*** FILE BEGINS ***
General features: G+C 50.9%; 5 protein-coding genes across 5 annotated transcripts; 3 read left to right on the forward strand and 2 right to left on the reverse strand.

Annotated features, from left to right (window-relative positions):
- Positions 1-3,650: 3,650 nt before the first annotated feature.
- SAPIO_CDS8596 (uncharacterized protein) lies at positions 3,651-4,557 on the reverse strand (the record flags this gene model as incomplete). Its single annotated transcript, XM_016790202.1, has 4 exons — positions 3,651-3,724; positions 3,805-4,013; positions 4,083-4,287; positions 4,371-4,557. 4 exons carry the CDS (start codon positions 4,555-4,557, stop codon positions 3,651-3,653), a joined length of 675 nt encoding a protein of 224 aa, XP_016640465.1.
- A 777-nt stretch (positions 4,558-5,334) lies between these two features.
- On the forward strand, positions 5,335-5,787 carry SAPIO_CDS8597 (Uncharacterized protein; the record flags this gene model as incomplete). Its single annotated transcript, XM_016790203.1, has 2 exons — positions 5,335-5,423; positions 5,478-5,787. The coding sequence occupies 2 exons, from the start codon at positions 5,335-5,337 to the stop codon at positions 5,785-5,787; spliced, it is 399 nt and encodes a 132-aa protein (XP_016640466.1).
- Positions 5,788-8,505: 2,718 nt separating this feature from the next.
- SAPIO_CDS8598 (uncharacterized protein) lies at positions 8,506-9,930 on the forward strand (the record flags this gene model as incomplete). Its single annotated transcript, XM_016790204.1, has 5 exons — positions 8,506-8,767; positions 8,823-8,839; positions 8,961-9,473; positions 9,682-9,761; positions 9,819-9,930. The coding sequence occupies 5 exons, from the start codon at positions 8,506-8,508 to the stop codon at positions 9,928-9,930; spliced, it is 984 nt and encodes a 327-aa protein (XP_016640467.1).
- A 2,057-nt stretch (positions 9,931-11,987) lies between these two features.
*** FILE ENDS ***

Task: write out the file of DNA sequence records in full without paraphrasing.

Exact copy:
General features: G+C 50.9%; 5 protein-coding genes across 5 annotated transcripts; 3 read left to right on the forward strand and 2 right to left on the reverse strand.

Annotated features, from left to right (window-relative positions):
- Positions 1-3,650: 3,650 nt before the first annotated feature.
- SAPIO_CDS8596 (uncharacterized protein) lies at positions 3,651-4,557 on the reverse strand (the record flags this gene model as incomplete). Its single annotated transcript, XM_016790202.1, has 4 exons — positions 3,651-3,724; positions 3,805-4,013; positions 4,083-4,287; positions 4,371-4,557. 4 exons carry the CDS (start codon positions 4,555-4,557, stop codon positions 3,651-3,653), a joined length of 675 nt encoding a protein of 224 aa, XP_016640465.1.
- A 777-nt stretch (positions 4,558-5,334) lies between these two features.
- On the forward strand, positions 5,335-5,787 carry SAPIO_CDS8597 (Uncharacterized protein; the record flags this gene model as incomplete). Its single annotated transcript, XM_016790203.1, has 2 exons — positions 5,335-5,423; positions 5,478-5,787. The coding sequence occupies 2 exons, from the start codon at positions 5,335-5,337 to the stop codon at positions 5,785-5,787; spliced, it is 399 nt and encodes a 132-aa protein (XP_016640466.1).
- Positions 5,788-8,505: 2,718 nt separating this feature from the next.
- SAPIO_CDS8598 (uncharacterized protein) lies at positions 8,506-9,930 on the forward strand (the record flags this gene model as incomplete). Its single annotated transcript, XM_016790204.1, has 5 exons — positions 8,506-8,767; positions 8,823-8,839; positions 8,961-9,473; positions 9,682-9,761; positions 9,819-9,930. The coding sequence occupies 5 exons, from the start codon at positions 8,506-8,508 to the stop codon at positions 9,928-9,930; spliced, it is 984 nt and encodes a 327-aa protein (XP_016640467.1).
- A 2,057-nt stretch (positions 9,931-11,987) lies between these two features.